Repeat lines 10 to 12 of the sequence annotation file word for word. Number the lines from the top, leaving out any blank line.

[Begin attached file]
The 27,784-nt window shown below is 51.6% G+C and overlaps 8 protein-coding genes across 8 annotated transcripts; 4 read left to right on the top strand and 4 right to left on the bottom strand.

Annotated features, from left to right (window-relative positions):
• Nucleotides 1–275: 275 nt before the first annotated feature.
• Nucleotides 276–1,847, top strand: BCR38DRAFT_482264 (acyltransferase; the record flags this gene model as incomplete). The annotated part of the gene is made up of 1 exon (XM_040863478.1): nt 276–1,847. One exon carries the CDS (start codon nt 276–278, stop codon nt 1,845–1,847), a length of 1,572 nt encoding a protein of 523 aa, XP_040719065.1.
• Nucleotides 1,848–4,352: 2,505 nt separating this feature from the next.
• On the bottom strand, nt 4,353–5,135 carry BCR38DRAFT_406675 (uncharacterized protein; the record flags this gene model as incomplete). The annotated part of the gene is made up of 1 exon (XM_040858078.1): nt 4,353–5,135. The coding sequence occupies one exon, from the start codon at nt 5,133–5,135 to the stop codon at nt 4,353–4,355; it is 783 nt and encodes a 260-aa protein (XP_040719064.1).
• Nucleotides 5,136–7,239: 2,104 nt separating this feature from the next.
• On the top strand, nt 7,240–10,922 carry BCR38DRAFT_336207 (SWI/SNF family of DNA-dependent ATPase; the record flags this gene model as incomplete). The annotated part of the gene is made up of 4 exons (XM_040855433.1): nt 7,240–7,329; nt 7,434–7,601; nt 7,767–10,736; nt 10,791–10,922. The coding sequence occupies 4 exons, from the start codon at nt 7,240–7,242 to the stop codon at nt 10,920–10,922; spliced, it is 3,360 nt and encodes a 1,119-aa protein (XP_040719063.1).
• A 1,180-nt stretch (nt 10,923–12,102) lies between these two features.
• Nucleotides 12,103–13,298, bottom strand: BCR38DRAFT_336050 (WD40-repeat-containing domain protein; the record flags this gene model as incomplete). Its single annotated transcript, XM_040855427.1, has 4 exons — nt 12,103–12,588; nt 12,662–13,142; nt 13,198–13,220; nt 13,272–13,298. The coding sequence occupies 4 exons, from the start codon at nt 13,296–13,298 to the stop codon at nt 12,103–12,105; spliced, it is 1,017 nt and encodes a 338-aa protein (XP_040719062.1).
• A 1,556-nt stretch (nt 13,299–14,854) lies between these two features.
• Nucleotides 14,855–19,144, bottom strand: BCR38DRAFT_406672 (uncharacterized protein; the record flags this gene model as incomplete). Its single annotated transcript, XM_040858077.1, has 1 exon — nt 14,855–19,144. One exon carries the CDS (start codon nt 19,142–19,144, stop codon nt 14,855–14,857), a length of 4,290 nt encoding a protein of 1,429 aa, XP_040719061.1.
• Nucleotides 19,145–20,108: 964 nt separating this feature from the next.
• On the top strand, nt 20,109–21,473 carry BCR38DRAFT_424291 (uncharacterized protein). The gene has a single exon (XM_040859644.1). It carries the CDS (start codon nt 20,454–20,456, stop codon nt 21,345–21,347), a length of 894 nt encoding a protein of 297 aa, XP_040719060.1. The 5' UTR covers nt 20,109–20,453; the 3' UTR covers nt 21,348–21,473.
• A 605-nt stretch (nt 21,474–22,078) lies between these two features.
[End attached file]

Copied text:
• Nucleotides 12,103–13,298, bottom strand: BCR38DRAFT_336050 (WD40-repeat-containing domain protein; the record flags this gene model as incomplete). Its single annotated transcript, XM_040855427.1, has 4 exons — nt 12,103–12,588; nt 12,662–13,142; nt 13,198–13,220; nt 13,272–13,298. The coding sequence occupies 4 exons, from the start codon at nt 13,296–13,298 to the stop codon at nt 12,103–12,105; spliced, it is 1,017 nt and encodes a 338-aa protein (XP_040719062.1).
• A 1,556-nt stretch (nt 13,299–14,854) lies between these two features.
• Nucleotides 14,855–19,144, bottom strand: BCR38DRAFT_406672 (uncharacterized protein; the record flags this gene model as incomplete). Its single annotated transcript, XM_040858077.1, has 1 exon — nt 14,855–19,144. One exon carries the CDS (start codon nt 19,142–19,144, stop codon nt 14,855–14,857), a length of 4,290 nt encoding a protein of 1,429 aa, XP_040719061.1.